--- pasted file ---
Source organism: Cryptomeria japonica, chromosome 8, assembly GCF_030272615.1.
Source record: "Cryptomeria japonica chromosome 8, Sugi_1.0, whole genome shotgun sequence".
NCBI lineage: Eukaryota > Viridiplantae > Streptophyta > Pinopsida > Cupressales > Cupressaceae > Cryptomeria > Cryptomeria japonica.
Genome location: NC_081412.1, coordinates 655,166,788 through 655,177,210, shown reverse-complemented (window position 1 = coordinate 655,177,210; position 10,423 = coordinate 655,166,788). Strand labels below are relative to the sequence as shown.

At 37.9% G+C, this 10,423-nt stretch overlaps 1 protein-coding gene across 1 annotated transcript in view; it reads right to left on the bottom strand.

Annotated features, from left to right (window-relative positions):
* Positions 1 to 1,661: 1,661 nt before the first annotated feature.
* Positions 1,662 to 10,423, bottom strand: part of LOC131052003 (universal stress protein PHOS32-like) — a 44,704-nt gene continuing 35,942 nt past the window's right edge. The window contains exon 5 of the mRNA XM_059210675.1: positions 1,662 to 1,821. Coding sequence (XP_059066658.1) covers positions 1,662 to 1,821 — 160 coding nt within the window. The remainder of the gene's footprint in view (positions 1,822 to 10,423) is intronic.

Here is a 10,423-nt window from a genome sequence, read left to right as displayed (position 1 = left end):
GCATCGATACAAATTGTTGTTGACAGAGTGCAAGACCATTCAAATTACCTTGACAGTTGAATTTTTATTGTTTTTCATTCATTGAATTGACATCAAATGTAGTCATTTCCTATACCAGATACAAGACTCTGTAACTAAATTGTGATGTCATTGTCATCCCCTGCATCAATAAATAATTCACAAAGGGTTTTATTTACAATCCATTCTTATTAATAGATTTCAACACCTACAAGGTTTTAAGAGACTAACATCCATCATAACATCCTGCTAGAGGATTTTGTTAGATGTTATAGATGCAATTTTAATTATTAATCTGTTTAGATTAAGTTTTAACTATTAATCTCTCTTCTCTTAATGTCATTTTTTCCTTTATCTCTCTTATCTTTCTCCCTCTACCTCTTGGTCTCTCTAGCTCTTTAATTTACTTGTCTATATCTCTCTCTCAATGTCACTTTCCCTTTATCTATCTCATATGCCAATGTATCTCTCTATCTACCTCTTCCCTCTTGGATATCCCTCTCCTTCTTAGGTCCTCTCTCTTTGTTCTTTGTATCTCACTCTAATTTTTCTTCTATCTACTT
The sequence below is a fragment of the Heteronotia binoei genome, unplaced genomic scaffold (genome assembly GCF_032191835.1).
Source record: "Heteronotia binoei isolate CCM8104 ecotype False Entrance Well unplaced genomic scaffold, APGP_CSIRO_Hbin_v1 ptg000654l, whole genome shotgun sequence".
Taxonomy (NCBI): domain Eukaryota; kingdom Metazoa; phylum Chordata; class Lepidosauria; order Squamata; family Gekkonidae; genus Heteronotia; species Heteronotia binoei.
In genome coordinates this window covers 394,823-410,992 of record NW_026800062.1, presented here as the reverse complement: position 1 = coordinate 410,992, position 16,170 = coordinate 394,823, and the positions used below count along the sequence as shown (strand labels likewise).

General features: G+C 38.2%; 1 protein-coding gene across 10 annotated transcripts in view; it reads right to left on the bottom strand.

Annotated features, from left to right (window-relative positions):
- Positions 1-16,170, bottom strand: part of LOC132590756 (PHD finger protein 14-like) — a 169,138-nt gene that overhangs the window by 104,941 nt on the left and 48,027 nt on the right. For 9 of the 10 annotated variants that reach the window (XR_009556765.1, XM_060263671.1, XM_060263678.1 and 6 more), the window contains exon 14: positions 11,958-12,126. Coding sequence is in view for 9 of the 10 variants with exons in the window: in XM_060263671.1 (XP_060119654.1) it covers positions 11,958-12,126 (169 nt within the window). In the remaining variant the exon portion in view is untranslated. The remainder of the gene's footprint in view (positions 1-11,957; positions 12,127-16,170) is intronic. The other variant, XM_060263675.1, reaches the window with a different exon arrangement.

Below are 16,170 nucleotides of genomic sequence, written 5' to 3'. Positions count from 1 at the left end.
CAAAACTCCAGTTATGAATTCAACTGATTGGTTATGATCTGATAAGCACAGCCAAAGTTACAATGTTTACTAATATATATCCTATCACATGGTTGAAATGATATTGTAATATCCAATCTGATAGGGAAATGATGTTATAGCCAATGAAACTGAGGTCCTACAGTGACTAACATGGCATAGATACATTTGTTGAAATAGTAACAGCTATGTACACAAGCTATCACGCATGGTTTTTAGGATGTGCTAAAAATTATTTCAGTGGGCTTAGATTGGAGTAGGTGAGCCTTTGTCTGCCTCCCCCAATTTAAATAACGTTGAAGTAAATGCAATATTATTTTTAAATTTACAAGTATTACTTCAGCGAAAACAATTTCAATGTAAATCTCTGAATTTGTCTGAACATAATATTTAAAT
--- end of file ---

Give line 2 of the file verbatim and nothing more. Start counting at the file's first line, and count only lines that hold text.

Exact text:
Source record: "Cryptomeria japonica chromosome 8, Sugi_1.0, whole genome shotgun sequence".